Trek has always been prescient. I'm not simply speaking about its uncanny knack for predicting technology; they've been also been able to tackle topics before they've hit the mainstream. In the case of Section 31, they addressed a topic five years before its importance would sink in. When Sloan first came to Bashir in "Inquisition" and talked about Section 31, I loved it. I was enamored by this shadowy group that set out to take care of dangers to the Federation. Back then, I remember believing how "cool" it was that such a group could be hidden within the Federation. Contrary to all we've seen before, the perfect Federation does have a dark side. To maintain the peace and stability of hundreds of worlds, Section 31 had to sometimes resort to undesirable means. What a fascinating concept. But fast forward to today, and I am no longer that fond of the implications of the rogue Section 31. I had every expectation of simply enjoying the episode as I had years before; I didn't have the slightest inclination that something would suddenly feel amiss. Yet, the concept of Section 31 has eerie similarities to what is going on in America today. Without being too political, I have been unnerved by some developments that have been implemented by my government in the aftermath of the tragedy of 9/11. Seeing an enigmatic group that answers to no one and can invade one's privacy at will makes me too nervous about unchecked power in my real life. I fear the lengths that some individuals may be willing to go to in the name of freedom, and I fear that their power could go one step too far. Do I have cause for worry? I believe I do. In the end, Bashir may have destroyed Section 31, for he realized the dangers of such an organization. Now, today, we must be careful that we don't end up crossing that dangerous line ourselves.
Star Trek continues to delight me, amaze me, and even make me think, even when I least expect it.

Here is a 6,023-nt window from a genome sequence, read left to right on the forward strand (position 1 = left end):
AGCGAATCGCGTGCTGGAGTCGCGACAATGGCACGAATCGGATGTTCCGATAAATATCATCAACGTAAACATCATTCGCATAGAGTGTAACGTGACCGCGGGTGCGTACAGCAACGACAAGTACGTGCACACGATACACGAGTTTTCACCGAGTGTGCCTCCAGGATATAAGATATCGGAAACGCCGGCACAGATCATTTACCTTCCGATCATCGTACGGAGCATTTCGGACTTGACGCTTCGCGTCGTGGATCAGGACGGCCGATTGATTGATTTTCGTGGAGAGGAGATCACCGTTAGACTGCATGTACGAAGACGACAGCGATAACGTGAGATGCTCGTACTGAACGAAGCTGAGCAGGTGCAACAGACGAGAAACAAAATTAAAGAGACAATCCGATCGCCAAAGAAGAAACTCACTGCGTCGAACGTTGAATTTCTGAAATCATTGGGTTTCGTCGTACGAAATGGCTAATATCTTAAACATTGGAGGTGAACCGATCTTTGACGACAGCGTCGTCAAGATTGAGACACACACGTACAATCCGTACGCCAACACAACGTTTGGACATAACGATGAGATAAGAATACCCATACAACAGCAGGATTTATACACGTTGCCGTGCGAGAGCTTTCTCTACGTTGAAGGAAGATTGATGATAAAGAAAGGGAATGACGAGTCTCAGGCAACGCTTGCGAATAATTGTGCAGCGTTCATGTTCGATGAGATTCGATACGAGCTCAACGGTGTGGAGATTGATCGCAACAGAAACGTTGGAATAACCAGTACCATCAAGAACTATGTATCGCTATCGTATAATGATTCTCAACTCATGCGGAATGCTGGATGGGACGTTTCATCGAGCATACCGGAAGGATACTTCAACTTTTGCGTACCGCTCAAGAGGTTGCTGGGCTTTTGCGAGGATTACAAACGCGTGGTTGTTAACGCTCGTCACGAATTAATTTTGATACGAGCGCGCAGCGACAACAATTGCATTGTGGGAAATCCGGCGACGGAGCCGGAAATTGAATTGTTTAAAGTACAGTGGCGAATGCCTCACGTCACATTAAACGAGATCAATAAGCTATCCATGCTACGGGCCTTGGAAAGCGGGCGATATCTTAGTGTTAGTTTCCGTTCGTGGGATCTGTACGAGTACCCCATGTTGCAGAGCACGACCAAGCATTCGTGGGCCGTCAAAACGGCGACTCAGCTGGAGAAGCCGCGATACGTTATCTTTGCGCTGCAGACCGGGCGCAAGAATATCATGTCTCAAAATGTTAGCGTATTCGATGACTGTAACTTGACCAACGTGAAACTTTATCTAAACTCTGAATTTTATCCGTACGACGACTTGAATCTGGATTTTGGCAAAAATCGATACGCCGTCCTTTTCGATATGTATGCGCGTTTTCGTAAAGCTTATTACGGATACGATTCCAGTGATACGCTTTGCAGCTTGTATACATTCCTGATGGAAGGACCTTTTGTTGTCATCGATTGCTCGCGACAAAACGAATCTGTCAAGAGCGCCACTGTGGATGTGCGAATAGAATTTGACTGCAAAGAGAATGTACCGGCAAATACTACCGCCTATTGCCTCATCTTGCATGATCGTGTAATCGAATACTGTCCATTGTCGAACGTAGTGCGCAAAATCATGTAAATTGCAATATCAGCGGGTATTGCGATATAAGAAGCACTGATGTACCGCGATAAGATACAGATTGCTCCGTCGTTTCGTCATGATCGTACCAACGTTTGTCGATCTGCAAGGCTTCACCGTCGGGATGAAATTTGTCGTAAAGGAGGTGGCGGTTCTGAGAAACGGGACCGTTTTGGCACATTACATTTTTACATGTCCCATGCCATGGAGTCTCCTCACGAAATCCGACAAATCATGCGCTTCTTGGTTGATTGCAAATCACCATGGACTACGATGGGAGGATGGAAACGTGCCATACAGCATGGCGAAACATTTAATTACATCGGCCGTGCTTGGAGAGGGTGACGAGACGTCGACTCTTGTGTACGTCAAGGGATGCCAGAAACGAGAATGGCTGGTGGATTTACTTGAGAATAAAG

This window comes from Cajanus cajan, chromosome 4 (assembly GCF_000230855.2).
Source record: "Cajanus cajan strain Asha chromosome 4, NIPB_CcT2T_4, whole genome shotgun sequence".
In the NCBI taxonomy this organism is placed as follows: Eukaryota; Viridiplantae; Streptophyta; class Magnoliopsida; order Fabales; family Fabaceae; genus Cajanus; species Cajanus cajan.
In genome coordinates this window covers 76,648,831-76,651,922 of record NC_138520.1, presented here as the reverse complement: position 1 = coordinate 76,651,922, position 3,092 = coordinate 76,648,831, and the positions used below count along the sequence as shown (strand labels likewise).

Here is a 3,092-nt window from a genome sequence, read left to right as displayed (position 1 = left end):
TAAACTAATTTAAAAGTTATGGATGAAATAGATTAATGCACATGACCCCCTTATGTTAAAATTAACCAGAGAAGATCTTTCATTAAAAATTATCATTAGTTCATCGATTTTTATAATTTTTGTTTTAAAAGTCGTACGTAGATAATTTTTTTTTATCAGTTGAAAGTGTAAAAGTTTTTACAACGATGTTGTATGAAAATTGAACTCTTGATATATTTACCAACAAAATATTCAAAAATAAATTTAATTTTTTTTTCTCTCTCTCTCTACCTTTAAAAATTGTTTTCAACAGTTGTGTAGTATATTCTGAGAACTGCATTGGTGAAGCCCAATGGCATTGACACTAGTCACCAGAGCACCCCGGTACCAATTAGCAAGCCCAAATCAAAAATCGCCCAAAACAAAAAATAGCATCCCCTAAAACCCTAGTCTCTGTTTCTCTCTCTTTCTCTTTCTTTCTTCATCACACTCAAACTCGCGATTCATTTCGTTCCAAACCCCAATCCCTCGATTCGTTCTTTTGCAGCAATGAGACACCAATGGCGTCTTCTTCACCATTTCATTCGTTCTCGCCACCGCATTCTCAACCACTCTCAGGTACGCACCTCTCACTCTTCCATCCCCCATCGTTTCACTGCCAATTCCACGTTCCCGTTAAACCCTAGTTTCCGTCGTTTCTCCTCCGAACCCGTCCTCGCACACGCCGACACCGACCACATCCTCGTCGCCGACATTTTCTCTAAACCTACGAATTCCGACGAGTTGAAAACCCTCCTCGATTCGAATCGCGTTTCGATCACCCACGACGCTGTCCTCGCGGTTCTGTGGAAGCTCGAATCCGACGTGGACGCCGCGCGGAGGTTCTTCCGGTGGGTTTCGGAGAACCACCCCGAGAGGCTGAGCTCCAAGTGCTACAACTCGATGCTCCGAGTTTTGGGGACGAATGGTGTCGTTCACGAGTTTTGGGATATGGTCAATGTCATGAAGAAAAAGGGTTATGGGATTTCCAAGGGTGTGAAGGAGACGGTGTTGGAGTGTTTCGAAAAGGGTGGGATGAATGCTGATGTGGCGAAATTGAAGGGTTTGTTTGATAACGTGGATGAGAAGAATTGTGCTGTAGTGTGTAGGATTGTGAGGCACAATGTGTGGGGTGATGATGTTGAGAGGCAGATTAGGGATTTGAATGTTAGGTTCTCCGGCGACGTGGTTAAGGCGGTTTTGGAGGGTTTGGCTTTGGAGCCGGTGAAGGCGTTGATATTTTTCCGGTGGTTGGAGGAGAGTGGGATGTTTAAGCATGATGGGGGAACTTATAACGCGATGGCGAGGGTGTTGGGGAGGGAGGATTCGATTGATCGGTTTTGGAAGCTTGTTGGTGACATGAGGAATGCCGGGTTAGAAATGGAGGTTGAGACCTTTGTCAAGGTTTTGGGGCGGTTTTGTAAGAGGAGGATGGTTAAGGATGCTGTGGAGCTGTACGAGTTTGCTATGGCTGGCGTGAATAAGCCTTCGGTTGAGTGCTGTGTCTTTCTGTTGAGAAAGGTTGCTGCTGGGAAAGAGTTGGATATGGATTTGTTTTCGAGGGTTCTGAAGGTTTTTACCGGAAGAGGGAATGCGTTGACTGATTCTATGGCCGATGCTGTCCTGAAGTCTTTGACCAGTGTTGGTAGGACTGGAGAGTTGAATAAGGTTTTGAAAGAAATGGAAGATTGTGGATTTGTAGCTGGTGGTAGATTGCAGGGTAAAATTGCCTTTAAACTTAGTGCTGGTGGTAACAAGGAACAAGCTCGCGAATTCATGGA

But it is now time to move past the social commentary and discuss the attributes of the DVD set itself. I'm going to sound like a broken record (does that cliché still work since there are so few record players in existence anymore?) because this set is as are all the others. There's nothing here to differentiate it from its predecessors. It's another pressing from the Paramount Trek mold. The full frame video is a duplicate of every other set out there: adequate color definition, pleasant details and saturation, and minimal transfer errors. For television, it's a nice transfer, but not as lush as we're getting used to. In my review of season five, I briefly went on about how the sound mix was so much better that year. Well, I have to take a step back and say that I think I was a bit too kind in my analysis. In going back, the sound in year five was the same as in every other year, except for a few well placed directionals. As such, year six is another copy of the same thing: no hiss or distortion, clear dialogue, and modest use of the bass and surrounds. With all the massive space battles, I really was hoping to get more.
The extras for this season are the same as for every other set: a half dozen featurettes and ten "hidden" Section 31 files. I'll say that the bonus items on this disc were a bit above average, as they hit interesting topics and discussed them from new angles. That's what fans want: new interviews and new information. Of course, we'd also love to see outtakes, deleted scenes, commentaries, and a real in-depth feature, but I guess we'll just have to keep on dreaming. The featurettes are:
• "Mission Inquiry: Far Beyond the Stars" (8.5
minutes): a good, if too short, look at this brilliant tale of racism in
The Rebuttal Witnesses
I am quite fond of this series and have nothing negative to say at this point. Instead, I would like to point out to you the episode "In the Pale Moonlight," the only A+ grade of the year. DS9 delves into the gray areas, and no other episode truly shows the ramifications of having to do bad things to achieve a good goal. See what it takes for Sisko to turn the tide of war, and see how he must come to terms with his actions.
Aside from a disappointing mirror universe episode and an odd cross-dressing Ferengi episode, the sixth season of Deep Space Nine is superb, intensely marching towards its inevitable end. Always doing more than simply scratching the surface, DS9 investigates the characters and the consequences of all its actions, rewarding the viewer with insightful and fully developed characters and situations. It is not the Star Trek you may be used to, and it is all the better because of that. As always, I wholly and highly recommend the series for your viewing pleasure. Take the time to watch the show, and you will be rewarded.
Star Trek: Deep Space Nine, Season Six is hereby found not guilty on all charges.